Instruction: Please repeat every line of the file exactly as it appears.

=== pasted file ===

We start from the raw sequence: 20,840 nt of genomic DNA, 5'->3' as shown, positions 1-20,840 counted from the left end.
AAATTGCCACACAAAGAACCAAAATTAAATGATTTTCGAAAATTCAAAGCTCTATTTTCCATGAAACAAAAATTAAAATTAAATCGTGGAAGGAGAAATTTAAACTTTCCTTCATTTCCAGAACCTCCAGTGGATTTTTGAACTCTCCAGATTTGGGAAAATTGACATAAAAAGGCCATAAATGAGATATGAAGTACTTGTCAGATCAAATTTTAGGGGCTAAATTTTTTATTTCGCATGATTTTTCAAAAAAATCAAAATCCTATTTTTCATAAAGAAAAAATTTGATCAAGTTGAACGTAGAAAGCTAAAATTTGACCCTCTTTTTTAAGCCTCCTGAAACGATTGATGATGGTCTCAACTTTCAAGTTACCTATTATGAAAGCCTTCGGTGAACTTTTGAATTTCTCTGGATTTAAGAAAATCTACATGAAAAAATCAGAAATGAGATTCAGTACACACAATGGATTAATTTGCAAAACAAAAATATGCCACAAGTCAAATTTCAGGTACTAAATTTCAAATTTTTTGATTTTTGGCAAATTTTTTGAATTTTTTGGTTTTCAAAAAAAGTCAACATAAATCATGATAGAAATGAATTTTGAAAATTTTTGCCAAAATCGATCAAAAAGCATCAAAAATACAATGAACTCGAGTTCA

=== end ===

We start from the raw sequence: 20,840 nt of genomic DNA, 5'->3' as shown, positions 1-20,840 counted from the left end.
AAATTGCCACACAAAGAACCAAAATTAAATGATTTTCGAAAATTCAAAGCTCTATTTTCCATGAAACAAAAATTAAAATTAAATCGTGGAAGGAGAAATTTAAACTTTCCTTCATTTCCAGAACCTCCAGTGGATTTTTGAACTCTCCAGATTTGGGAAAATTGACATAAAAAGGCCATAAATGAGATATGAAGTACTTGTCAGATCAAATTTTAGGGGCTAAATTTTTTATTTCGCATGATTTTTCAAAAAAATCAAAATCCTATTTTTCATAAAGAAAAAATTTGATCAAGTTGAACGTAGAAAGCTAAAATTTGACCCTCTTTTTTAAGCCTCCTGAAACGATTGATGATGGTCTCAACTTTCAAGTTACCTATTATGAAAGCCTTCGGTGAACTTTTGAATTTCTCTGGATTTAAGAAAATCTACATGAAAAAATCAGAAATGAGATTCAGTACACACAATGGATTAATTTGCAAAACAAAAATATGCCACAAGTCAAATTTCAGGTACTAAATTTCAAATTTTTTGATTTTTGGCAAATTTTTTGAATTTTTTGGTTTTCAAAAAAAGTCAACATAAATCATGATAGAAATGAATTTTGAAAATTTTTGCCAAAATCGATCAAAAAGCATCAAAAATACAATGAACTCGAGTTCA